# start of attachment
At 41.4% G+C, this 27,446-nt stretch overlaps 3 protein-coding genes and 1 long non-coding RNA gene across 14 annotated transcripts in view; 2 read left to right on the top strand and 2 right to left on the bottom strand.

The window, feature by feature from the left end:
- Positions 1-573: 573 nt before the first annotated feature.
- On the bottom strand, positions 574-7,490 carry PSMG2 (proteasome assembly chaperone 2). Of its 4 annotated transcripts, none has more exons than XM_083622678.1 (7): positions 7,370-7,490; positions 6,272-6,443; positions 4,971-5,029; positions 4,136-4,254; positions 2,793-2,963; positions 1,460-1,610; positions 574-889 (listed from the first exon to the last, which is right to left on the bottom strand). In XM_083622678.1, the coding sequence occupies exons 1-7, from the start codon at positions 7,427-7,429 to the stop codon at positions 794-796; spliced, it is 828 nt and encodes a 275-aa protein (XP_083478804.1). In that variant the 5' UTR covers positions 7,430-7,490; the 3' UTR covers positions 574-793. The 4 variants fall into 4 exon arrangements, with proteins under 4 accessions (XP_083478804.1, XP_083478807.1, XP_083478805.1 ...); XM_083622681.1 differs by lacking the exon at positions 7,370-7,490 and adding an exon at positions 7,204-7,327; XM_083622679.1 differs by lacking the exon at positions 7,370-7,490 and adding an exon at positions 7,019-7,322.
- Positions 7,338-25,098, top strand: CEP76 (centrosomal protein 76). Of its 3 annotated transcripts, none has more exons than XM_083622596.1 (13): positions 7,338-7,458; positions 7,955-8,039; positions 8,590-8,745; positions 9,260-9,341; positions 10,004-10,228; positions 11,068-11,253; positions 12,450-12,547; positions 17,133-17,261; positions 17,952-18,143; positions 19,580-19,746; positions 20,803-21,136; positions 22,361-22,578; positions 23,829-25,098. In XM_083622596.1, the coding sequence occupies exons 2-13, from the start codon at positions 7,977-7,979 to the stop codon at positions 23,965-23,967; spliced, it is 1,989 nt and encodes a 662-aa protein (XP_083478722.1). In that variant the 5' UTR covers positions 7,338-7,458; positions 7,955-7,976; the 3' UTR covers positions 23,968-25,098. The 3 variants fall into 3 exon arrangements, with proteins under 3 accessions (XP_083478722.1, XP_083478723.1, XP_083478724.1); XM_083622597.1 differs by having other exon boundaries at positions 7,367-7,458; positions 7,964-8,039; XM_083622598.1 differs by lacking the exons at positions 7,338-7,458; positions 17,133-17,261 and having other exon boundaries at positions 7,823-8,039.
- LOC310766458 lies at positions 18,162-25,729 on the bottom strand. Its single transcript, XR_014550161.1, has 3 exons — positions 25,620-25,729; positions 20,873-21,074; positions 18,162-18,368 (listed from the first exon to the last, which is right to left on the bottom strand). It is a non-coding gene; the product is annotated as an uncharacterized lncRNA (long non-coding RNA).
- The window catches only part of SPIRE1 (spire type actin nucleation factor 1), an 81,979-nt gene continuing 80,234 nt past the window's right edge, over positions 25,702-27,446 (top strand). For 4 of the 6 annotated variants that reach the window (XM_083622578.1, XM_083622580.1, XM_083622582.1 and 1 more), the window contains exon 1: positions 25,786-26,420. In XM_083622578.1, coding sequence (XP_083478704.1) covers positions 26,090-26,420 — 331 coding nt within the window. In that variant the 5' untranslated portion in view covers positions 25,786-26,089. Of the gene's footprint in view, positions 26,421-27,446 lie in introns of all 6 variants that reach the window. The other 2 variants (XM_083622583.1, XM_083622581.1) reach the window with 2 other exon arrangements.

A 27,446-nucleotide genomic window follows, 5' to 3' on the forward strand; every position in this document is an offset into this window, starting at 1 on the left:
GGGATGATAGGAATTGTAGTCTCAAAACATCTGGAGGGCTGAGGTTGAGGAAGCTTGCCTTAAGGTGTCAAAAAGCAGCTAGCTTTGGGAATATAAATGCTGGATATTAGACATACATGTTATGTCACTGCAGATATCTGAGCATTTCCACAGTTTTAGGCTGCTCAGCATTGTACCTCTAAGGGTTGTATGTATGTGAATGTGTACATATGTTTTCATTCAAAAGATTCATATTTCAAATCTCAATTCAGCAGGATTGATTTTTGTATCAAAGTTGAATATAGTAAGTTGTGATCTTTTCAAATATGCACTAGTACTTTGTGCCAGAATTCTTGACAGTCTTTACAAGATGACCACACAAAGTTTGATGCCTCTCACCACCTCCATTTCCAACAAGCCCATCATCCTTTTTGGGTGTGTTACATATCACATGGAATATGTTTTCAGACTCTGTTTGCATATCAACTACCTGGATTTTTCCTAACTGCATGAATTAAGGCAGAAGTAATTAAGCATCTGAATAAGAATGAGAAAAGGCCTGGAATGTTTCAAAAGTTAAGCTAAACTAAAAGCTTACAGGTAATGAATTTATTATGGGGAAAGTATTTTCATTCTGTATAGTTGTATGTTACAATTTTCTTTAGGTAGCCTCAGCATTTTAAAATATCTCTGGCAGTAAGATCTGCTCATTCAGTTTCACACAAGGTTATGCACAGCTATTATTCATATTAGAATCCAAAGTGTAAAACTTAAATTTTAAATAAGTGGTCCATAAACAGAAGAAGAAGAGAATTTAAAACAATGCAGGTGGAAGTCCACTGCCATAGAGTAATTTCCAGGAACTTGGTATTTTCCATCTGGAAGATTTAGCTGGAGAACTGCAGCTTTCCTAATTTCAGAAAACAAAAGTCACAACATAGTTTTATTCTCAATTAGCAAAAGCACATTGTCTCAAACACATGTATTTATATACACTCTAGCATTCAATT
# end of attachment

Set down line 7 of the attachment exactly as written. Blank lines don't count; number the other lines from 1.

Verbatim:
- The window catches only part of SPIRE1 (spire type actin nucleation factor 1), an 81,979-nt gene continuing 80,234 nt past the window's right edge, over positions 25,702-27,446 (top strand). For 4 of the 6 annotated variants that reach the window (XM_083622578.1, XM_083622580.1, XM_083622582.1 and 1 more), the window contains exon 1: positions 25,786-26,420. In XM_083622578.1, coding sequence (XP_083478704.1) covers positions 26,090-26,420 — 331 coding nt within the window. In that variant the 5' untranslated portion in view covers positions 25,786-26,089. Of the gene's footprint in view, positions 26,421-27,446 lie in introns of all 6 variants that reach the window. The other 2 variants (XM_083622583.1, XM_083622581.1) reach the window with 2 other exon arrangements.